Following calls to the singleton function will simply return the instance that is stored in it's closure, because the new function is the one that will be executed.

You can prove that by comparing the object returned:

singleton() == singleton(); // true

The == operator for objects will return true only if the object reference of both operands is the same, it will return false even if the objects are identical but they are two different instances:

({}) == ({}); // false
new Object() == new Object(); // false
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@CMS: private members do make sense in a singleton and that can't be achieved with simple object literal. Thanks. –  Shawn Dec 13 '09 at 6:09
    
@CMS: I guess that's Douglas code. To a singleton definition that's only a unnecessary round trip to me. Closure is good enough I think. –  Shawn Dec 13 '09 at 6:12
    
@Shawn: Yes, I mentioned that only because virtually any object instance can be reproduced, breaking the concept of "singleton"... –  CMS Dec 13 '09 at 6:25
    
@CMS: There might be a trivial difference. That using createObject(o) to 'clone' an object by using o as as the prototype for the new object is more like distributing o's implementation(because prototype is a reference). Really it's not a singleton. But the former example with closer is I think. –  Shawn Dec 13 '09 at 6:34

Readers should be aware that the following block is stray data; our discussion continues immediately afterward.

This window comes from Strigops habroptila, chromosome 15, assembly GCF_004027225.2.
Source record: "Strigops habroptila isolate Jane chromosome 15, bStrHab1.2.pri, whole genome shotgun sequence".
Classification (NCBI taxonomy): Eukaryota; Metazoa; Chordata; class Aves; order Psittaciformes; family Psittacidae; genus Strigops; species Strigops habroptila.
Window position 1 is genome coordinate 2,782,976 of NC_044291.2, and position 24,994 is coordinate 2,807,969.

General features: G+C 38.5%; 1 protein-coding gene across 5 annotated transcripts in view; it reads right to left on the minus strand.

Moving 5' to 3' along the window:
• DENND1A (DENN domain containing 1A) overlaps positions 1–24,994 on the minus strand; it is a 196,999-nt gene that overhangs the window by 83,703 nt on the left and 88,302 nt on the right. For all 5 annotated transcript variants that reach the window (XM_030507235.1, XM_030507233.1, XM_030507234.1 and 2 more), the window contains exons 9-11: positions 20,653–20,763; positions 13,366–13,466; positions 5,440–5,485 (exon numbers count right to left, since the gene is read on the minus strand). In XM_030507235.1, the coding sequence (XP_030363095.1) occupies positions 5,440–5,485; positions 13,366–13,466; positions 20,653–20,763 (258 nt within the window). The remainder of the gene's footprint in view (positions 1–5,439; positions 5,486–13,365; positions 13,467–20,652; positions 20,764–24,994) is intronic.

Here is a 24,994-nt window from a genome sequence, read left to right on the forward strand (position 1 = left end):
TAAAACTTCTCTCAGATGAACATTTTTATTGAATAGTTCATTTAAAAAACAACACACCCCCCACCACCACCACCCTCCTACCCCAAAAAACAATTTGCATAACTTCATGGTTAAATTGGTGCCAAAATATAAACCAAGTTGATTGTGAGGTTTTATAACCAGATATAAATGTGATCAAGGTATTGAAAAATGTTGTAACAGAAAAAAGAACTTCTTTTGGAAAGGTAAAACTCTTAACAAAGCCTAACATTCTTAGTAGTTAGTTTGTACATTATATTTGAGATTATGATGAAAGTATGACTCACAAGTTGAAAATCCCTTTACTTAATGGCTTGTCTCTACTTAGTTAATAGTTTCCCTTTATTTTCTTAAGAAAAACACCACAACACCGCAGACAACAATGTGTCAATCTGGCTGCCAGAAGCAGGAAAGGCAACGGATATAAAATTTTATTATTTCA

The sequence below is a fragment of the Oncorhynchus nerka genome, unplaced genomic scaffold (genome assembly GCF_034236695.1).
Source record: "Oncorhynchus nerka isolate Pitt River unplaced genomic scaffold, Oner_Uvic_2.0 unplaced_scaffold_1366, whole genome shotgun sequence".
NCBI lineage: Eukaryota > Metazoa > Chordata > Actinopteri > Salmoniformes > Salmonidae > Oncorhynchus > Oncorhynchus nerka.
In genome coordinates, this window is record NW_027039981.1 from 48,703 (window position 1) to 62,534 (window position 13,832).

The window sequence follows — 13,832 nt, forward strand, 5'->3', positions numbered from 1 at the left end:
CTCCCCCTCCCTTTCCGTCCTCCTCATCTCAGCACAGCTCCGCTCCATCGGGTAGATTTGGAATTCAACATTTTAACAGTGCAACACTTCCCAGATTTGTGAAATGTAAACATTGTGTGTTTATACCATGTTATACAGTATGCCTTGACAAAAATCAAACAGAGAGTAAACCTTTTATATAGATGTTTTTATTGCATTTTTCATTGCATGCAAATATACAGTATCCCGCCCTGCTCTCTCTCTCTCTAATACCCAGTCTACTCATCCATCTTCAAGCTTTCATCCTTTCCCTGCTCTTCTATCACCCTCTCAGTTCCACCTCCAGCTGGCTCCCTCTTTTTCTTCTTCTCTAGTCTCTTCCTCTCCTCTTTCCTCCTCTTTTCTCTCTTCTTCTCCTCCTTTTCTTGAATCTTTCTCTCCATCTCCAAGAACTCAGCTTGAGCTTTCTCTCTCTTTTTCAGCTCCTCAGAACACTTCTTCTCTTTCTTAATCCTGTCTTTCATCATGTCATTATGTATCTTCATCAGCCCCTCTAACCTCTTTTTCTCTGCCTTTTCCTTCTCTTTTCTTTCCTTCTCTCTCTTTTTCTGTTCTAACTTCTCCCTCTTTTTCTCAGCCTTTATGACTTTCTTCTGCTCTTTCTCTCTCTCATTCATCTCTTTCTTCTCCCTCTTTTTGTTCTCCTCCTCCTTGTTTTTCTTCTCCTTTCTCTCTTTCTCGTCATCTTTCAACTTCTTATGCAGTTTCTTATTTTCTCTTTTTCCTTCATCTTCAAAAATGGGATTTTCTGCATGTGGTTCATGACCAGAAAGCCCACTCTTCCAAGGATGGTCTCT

@CMS this doesn't imlpement the singleton pattern. The singleton pattern requires that you be able to get the same singleton object again by calling a method –  J5. Dec 13 '09 at 17:10

I have used the second version (var singleton = {};) for everything from Firefox extensions to websites, and it works really well. One good idea is to not define things inside the curly brackets, but outside it using the name of the object, like so:

var singleton = {};
singleton.dothis = function(){

};
singleton.someVariable = 5;
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You're using the 'free style' of object literal notation. Same stuff. I personally also found this the most appeal. Probably because it can't be simpler and it looks quite naturall. Don't you think? : D –  Shawn Dec 13 '09 at 6:14
    
Plus seems only in javascript you can do this. That's a bless. –  Shawn Dec 13 '09 at 6:17
1  
Doesn't this declare a bunch of methods even when the singleton is never used? –  EricG Oct 10 '12 at 13:12

The ES5 spec lets us use Object.create():

var SingletonClass = (function() {
    var instance;
    function SingletonClass() {
        if (instance == null) {
            instance = Object.create(SingletonClass.prototype);
        }

        return instance;
    }

    return {
        getInstance: function() {
            return new SingletonClass();
        }
   };
})();

var x = SingletonClass.getInstance();
var y = SingletonClass.getInstance();
var z = new x.constructor();